So when we chatted about this, I joked and said, "Well, America is a very diverse country. We have white culture, black culture, Latino culture, Asian culture..."
And she shot back: "Oh...and these cultures never mix?! Nice diversity!"
I said, "Unfortunately, very rarely do they mix."
I explained that US culture mirrors aspects of US society. So we live in a society where, 50+ years after the Brown vs. the Board of Education decision by the Supreme Court (to ensure blacks and whites could attend the same schools), we still have black and white schools. Black and Latino students still cannot compete, for various social and economic reasons, with white and Asian young people.
We live in a society with a 'black' president who ran for office (twice) appealing to the middle class and who never, once, spoke out against poverty in America.
Furthermore, 50+ years after the 'black doll/white doll' experiment, young black children still seem to prefer playing with white dolls and consider the black dolls to be 'bad.'
If you've never heard of the black doll/white doll experiment, here's a clip:
The point of the black doll/white doll experiment was to show that African Americans in the USA have a tough time with issues involving an African American identity. In one part of the experiment, as you can see from the clip above, a black child is asked which doll is nice. The child points to the white doll. When asked which doll is bad, a child points to the black doll. When asked which doll the child looks like, the child wants to pick the white doll, but begrudgingly chooses the black doll.
We see this struggle for identity in the work of Beverly McIver at Betty Cunningham Gallery. Indeed, it was ironic that shortly after discussing race in America we stumbled upon McIver's work at Cunningham. Very few African Americans come into Chelsea to see the art and very few seem to be represented by galleries (Skoto Gallery traditionally represents black folks and Africans, however).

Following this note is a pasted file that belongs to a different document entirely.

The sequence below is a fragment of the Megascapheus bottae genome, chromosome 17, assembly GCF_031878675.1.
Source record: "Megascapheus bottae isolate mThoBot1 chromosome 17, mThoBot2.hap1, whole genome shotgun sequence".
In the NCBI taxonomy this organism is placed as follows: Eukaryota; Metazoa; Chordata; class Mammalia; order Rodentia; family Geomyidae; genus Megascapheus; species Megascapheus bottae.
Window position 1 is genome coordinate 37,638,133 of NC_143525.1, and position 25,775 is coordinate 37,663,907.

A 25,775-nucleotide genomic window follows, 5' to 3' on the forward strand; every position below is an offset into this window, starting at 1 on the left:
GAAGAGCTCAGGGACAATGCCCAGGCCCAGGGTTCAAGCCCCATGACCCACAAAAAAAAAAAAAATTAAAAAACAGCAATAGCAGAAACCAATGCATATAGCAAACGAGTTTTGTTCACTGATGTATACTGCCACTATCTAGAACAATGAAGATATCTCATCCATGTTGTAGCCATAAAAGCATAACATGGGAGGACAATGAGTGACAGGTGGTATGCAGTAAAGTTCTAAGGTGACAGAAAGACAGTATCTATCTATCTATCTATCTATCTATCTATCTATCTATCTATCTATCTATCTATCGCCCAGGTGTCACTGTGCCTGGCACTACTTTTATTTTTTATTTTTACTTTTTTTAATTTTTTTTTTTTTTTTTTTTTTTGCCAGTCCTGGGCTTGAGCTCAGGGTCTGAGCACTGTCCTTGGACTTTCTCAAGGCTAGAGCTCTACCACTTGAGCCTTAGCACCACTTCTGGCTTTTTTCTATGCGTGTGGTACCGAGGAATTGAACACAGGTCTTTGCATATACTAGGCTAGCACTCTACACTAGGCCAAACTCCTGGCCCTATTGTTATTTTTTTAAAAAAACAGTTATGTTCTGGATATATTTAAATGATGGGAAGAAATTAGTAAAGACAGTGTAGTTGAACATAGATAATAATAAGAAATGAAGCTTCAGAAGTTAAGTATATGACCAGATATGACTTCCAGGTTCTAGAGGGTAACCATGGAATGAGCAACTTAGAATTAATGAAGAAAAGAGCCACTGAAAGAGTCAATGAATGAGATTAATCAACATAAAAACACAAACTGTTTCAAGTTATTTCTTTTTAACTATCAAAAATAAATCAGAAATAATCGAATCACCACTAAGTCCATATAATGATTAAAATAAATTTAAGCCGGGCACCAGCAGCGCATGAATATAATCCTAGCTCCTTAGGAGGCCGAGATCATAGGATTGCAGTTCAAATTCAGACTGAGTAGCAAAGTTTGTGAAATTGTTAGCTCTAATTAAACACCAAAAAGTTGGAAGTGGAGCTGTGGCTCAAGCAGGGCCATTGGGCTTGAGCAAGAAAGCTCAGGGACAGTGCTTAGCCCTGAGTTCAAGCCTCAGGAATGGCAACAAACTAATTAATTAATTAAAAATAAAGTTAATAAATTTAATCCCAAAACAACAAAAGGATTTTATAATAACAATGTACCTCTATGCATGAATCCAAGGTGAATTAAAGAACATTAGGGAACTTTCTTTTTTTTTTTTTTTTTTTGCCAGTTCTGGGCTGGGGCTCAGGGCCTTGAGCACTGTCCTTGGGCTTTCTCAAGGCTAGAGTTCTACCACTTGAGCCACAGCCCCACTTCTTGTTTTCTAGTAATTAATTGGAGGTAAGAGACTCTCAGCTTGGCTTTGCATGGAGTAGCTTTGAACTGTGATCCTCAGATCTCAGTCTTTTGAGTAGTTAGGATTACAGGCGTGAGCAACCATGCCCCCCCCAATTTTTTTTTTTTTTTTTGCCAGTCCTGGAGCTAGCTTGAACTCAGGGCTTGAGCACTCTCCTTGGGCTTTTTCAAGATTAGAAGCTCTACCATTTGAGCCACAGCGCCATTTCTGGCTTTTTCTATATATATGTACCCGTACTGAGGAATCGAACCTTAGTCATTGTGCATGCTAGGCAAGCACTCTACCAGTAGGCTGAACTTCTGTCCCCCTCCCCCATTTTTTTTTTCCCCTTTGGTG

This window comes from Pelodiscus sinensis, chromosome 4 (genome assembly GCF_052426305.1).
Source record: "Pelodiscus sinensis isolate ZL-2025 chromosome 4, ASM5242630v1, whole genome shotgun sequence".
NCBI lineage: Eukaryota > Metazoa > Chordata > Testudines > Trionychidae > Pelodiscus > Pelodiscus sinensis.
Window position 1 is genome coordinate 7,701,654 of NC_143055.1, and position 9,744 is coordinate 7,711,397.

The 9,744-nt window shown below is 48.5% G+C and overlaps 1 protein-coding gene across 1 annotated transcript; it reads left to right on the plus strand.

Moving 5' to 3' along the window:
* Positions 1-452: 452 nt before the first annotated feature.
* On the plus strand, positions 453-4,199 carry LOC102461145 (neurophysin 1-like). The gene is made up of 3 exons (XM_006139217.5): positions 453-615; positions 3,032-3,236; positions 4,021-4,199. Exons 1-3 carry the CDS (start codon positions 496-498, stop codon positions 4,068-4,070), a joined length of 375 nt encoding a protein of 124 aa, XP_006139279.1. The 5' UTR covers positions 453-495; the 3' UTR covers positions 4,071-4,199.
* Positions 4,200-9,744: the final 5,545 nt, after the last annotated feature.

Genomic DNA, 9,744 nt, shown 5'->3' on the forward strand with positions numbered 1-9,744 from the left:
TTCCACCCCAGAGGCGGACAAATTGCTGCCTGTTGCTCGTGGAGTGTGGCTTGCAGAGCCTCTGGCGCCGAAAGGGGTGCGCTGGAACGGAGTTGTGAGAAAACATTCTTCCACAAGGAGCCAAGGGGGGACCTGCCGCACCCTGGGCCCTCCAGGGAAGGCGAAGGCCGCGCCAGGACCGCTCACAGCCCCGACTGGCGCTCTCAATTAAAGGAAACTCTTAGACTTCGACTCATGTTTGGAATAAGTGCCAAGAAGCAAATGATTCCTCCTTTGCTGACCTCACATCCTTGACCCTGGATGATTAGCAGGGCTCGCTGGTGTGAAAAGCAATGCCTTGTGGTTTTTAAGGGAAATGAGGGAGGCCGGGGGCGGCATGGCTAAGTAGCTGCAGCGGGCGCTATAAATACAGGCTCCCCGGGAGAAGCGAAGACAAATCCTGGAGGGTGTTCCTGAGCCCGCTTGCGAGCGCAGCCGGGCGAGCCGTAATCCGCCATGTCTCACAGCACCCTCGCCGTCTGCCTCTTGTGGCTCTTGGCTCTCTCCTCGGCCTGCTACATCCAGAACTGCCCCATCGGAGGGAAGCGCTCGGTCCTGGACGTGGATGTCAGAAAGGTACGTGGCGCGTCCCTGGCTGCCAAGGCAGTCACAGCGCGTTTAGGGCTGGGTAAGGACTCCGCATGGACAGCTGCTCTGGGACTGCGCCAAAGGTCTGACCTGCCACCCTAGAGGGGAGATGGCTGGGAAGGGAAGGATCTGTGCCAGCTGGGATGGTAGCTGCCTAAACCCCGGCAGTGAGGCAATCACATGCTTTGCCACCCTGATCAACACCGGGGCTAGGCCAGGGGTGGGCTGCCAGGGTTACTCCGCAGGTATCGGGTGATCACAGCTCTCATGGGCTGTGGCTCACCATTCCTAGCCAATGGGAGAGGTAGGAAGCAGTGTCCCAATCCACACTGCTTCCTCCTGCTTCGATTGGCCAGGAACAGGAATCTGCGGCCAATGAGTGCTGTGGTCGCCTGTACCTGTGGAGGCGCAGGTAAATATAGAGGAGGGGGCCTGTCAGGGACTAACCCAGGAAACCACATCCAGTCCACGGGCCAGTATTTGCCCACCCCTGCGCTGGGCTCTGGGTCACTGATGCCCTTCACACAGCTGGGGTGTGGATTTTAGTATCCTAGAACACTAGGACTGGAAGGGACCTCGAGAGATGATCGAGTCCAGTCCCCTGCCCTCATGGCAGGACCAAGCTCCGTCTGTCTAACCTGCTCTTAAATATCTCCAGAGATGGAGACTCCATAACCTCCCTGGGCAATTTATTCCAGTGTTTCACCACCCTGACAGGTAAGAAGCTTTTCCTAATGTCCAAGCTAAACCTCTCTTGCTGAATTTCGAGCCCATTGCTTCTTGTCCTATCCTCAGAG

McIver once wrote: "As a child I had dreamed of becoming a clown to escape my black skin, poverty and the housing project I once called home. Clowning was my disguise, my liberation."
Here we see three images of McIver (her paintings are autobiographical) praying. In the process of prayer we see pain and struggle.
In the first panel, above her portrait, she thanks God for her friends and family because they have been a great support to her. In the second panel she thanks God for the election of Barack Obama and asks God to help Obama do wonderful things. In the third panel she expresses gratitude for her 50th birthday.
Below, we see McIver at her birthday party.
Interestingly, McIver now teaches at a university in Durham, North Carolina, that has had a traditionally black student body. Durham, North Carolina is a city, however, with significant racial issues. Duke University (one of America's 'best') is located in this same city. Although about half of Durham is black, about 90% (if not more) of the student body at Duke is white/Asian. The infamous "Duke lacrosse case" happened in Durham, when the all-white, male Duke lacrosse team hired black strippers to entertain them at a party and there were allegations (later to be declared 'unfounded') of sexual harassment.
So I think it's great that McIver, who could probably teach anywhere, is at North Carolina Central University. It is essential that the visual arts not be a 'white' thing or an aspect of white culture. The students there have an amazing artist to nurture and encourage them.
Here's the website for the gallery: http://www.bettycuninghamgallery.com/